And at the end of the 28 miles is the beginning of 72 miles of sand dunes (but with a maximum width of 3 miles) headed by an ATV area and primitive, though not dispersed, camping area. No water, power or sewer. A primitive toilet, a dozen or so concrete picnic tables and fire rings. Evening silence, no light except stars and moon = solace.

Thursday, August 27th.

Today proved what a smart decision it was yesterday to postpone the drive through the wild horse sanctuary. I did that today and though it was just ‘driving’, it was exhausting. It is known as the Pilot Butte Wild Horse Scenic Tour. Directly across the road (Yellowstone Road and yes, it does run the 200+ miles to Yellowstone) from the campground are the White Mountains, more like a Mesa -flat top vs jagged peaks).

Rising up to 8,000’. Don’t be fooled by the perspective in the bottom picture where the mountain seems to recede at either end. This is a panographic picture which just emphasizes the curvature of the mountain making it look like the height is lowering at the ends. Not so.

The scenic tour starts about 15 miles north of the campground where a “gravel” road climbs to the top of the White Mountains. The “gravel” road runs some 25 miles along the mountain flat top and bluffs until it once again descends the side of the mountain to the town of Green River. To one side are the steep bluffs to the valley while to the other side are miles and miles of flat top rock and scrub brush. Extraordinary scenery. First let me tell you why I put the word gravel in quotes when saying “gravel” road and why driving the 25 miles is so tiring.

I wonder where that pothole goes?😀. Those pieces of “gravel” are tough on your tires, back and butt.

‘Wild Horse Scenic Tour’? What’s with the ‘wild horse’? What is so scenic?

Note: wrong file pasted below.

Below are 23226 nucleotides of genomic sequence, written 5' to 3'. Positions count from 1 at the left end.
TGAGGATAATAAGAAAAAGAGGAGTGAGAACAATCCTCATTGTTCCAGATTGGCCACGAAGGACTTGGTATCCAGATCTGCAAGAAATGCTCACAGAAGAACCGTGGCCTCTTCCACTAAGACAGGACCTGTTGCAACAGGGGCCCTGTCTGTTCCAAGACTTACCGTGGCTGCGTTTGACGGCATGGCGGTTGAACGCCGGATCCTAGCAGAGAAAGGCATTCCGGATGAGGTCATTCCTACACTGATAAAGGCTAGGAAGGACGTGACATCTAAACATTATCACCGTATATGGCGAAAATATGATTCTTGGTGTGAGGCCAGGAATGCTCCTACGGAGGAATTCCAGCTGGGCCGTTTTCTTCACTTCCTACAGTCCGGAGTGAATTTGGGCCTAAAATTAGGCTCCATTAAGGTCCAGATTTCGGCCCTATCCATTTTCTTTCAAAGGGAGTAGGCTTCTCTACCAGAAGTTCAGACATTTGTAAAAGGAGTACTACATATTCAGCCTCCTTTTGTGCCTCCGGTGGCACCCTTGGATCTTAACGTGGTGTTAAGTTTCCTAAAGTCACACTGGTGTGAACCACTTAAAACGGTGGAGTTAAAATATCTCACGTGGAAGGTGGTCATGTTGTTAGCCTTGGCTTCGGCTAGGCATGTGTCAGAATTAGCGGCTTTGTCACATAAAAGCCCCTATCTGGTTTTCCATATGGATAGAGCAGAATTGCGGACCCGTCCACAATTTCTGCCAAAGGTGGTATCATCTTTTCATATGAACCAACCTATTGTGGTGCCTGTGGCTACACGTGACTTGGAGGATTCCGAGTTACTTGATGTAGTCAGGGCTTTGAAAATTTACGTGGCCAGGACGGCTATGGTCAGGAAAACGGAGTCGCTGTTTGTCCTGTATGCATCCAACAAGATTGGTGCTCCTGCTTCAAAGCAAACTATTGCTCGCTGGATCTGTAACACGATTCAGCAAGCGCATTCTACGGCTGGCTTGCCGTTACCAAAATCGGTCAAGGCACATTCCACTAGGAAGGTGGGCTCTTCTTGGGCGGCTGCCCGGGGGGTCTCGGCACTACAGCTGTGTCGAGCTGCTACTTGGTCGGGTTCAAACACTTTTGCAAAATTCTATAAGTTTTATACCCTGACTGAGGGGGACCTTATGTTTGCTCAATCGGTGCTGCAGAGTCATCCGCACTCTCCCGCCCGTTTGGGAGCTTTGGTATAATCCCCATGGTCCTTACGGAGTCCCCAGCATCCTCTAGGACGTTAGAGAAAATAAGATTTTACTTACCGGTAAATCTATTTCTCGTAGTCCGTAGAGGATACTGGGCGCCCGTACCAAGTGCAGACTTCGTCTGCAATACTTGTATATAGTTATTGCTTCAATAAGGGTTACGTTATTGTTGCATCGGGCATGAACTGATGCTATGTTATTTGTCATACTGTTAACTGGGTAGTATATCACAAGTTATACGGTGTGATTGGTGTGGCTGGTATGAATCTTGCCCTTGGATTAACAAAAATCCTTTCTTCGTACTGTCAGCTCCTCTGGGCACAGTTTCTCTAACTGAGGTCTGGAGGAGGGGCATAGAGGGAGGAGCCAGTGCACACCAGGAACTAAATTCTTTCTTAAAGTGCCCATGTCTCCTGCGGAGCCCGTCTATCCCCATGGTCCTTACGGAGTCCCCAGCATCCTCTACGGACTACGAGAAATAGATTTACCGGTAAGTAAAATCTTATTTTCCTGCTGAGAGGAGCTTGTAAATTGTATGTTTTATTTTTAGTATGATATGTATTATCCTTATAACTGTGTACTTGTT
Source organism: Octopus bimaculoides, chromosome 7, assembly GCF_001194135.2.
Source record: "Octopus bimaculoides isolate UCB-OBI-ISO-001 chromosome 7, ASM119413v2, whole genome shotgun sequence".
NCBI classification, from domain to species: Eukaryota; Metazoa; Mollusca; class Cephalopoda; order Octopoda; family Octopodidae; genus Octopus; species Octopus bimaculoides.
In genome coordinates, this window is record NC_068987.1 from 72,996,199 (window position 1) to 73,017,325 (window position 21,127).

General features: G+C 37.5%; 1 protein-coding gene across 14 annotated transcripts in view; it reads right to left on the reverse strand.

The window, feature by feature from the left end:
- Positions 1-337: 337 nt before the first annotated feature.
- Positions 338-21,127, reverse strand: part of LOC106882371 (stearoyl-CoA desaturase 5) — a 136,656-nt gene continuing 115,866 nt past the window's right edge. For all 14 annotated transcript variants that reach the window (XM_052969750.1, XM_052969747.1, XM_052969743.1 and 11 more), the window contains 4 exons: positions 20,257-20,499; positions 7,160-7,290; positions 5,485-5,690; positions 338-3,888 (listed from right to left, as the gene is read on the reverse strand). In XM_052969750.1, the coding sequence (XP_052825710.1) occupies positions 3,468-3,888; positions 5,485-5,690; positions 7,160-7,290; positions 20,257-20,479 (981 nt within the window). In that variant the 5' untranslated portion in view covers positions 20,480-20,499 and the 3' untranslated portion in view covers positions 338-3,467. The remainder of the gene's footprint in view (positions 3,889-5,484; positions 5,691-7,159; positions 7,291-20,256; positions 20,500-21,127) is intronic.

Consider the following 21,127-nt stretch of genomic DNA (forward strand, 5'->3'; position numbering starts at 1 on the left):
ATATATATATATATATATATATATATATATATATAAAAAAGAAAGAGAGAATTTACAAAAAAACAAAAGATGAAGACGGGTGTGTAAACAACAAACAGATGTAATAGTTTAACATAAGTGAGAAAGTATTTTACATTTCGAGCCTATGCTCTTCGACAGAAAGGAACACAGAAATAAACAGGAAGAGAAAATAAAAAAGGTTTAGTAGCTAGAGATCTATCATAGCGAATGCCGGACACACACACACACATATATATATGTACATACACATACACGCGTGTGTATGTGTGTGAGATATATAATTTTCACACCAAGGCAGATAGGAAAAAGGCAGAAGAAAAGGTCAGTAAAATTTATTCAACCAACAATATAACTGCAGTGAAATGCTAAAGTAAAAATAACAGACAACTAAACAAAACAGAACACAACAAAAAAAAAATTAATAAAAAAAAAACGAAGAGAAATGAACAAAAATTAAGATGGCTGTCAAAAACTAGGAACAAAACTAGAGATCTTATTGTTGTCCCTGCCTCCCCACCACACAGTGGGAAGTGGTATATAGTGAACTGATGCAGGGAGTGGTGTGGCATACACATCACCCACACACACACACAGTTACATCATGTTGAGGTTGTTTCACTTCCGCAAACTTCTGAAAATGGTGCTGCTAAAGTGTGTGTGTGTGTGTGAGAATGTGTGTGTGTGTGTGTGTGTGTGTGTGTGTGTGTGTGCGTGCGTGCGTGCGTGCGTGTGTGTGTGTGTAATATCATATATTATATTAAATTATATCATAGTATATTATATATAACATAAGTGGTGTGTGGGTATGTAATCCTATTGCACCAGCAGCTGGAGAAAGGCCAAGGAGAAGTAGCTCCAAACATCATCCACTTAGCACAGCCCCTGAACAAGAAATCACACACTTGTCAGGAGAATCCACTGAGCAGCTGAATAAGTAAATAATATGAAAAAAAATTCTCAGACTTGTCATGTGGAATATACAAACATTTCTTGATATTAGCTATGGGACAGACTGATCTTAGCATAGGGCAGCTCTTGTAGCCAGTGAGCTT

WY tries to maintain a population of about 6000 wild horses in the state. About 2500 are in the Rock Springs region and this sanctuary on the White Mountain Range is home to many. The sanctuary comprises about 400,000 acres but without any border fences, it is whatever the horses say it is. It is also home to elk, coyote, pronghorns and multiple other animals, most of which you will not see. Indeed, I saw only two groups of wild horses. One was too far off the ‘road’ that my iPhone pictures could barely show them. Another group of five I saw and took some distant pics while I could for fear my car might scare them off. Not so and I was able to get closer and even better pics. Amazing animals. I felt very fortunate that I got to actually see any in their natural vast habitat

The wind was whipping from the west at about 40mph. All five horses stood stock still with four facing into the wind and the last facing away.

So that’s the horses, what else is there to see? In a word, vistas!

The drive is very well populated with descriptive plaques. If I had any complaint, they were too well done, glossy, variegated light backgrounds, all of which made them difficult to photograph and at some angles, even difficult to read
Eastward and to the far right, some 30+ miles distant, you can see the butte pictured in yesterday’s photos
And then, if instead of looking eastward over the bluff, you turn and look across the vast plain atop the White Mountain, there appears the Pilot Butte named because it served in early days as a marker for the Oregon Trail and Overland Trail and as a reference landmark for 1920’s mail planes.
Far below this bluff is the City of Rock Springs and perhaps that dot is the campground where I’m staying. It’s actually steep enough and far enough down in person such that your knees can be affected.
The roads finally lead down past some smaller buttes to the town of Green River
WHAT A LOCATION FOR A HOTEL. It’s totally dwarfed in the foreground by small buttes in the background.

Friday, Aug 28, 2020